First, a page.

Report by Joe Koizumi
Photos by Boxing Beat
In a contest ballyhooed as “Battle of Beauties”, newly crowned WBA light-minimumweight champ Ayaka Miyao (10-1, 1 KO), 99.75, kept her belt as he floored grudge rival Masae Akitaya (8-4-2, 3 KOs), 101.75, in the sixth session and pounded out a unanimous decision (98-91, 98-92, 96-93) over ten give-and-take rounds on Tuesday in Tokyo, Japan. The pretty girls kept swapping hot and fast rallies all night, but Miyao proved a little more accurate in catching the moving target. Miyao, who had dethroned Mari Ando in her previous bout, may respond to the ex-champ’s demand of a rematch in the next defense.
WBA#13/OPBF#1 Japanese minimum champ Ryuji Hara (14-0, 10 KOs), 105, barely retained his national belt as he hit the deck in the second, desperately fought back and was awarded a close but unanimous verdict (95-94 twice and 97-94) over Yuma Iwahashi (9-5-1, 1 KO), 104.25, over ten furious rounds. Hara, formerly national high school champ who had once attempted to be a jockey, wasn’t what he used to be—without showing his usual good speed and snapping punches. The taller challenger was lazy but good at countering the aggressive champ, who dominated the close affair down the stretch. The short winner said, “The auto accident that I suffered last year might have badly affected my balance and rhythm.” If really so, he had better go to doctor to fully recover from the incident.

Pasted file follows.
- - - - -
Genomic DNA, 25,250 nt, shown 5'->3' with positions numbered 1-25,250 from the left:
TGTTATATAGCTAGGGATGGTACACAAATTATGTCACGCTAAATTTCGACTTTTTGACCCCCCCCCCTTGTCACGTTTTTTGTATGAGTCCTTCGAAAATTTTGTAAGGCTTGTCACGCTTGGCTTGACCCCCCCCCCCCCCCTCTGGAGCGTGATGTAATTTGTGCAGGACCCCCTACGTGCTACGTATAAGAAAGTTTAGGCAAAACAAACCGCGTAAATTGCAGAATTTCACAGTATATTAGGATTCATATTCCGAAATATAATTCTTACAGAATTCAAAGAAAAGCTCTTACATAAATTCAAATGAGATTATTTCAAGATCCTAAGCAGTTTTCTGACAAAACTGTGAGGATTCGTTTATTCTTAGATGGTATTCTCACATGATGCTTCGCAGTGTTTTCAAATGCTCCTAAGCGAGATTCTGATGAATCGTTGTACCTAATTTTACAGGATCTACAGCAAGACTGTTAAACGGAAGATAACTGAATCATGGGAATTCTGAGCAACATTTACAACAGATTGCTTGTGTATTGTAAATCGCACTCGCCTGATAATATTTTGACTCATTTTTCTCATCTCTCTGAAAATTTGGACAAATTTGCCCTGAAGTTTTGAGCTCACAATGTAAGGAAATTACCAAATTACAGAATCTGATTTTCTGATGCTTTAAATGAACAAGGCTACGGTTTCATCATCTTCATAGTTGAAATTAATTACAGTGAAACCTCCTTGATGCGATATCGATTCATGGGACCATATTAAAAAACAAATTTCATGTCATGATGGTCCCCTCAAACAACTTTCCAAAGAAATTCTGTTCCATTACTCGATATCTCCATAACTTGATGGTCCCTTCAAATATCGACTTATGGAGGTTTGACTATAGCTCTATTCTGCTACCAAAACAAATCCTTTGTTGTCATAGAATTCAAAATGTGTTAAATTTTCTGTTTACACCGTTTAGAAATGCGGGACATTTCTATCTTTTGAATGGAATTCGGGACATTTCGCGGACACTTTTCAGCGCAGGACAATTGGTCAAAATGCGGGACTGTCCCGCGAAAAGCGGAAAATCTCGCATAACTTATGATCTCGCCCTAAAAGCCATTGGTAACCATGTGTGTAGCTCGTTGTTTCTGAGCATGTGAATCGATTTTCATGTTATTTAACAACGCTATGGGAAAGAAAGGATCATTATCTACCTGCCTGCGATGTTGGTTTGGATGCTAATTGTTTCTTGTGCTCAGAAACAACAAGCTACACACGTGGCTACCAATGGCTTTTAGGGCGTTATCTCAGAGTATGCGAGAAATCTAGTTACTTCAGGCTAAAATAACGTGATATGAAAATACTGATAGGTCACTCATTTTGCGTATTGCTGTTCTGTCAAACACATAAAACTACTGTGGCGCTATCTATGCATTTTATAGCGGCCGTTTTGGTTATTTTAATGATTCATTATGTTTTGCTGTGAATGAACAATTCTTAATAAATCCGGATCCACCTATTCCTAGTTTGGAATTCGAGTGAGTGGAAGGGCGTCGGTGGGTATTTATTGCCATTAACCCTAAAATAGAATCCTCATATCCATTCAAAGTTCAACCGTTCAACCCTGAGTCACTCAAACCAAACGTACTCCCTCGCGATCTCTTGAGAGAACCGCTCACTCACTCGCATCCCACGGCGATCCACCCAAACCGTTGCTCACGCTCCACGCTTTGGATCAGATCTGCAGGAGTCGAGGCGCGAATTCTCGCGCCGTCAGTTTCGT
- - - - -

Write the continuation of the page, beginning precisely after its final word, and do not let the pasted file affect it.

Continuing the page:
An upset happened, as JBC#2 ranked ex-national super-feather champ Seiichi Okada (16-4, 9 KOs), 129.5, was surprisingly halted by unheralded and unexpected Yuta Matsuda (9-7-2, 3 KOs), 129, at 2:21 of the opening session in a scheduled eight. Okada, who fought a grueling battle with world-rated Alejandro Sanabria despite an eventual TKO loss in Mexico last August, was a prohibitive favorite, but was careless enough to absorb Matsuda’s opening shot, a southpaw left to the button. Though barely regaining his feet to resume fighting, his legs were apparently gone with the heavy damage. The ref wisely called a halt to the upset victor’s onslaught.
Unbeaten prospect Ryo Matsumoto (6-0, 6 KOs), 116.5, needed just 123 seconds of the first round with a one-two-three combination to stop Indonesian John Bajawa (11-3, 6 KOs), 114.75, in a scheduled eight.
Promoter: Ohashi Promotions.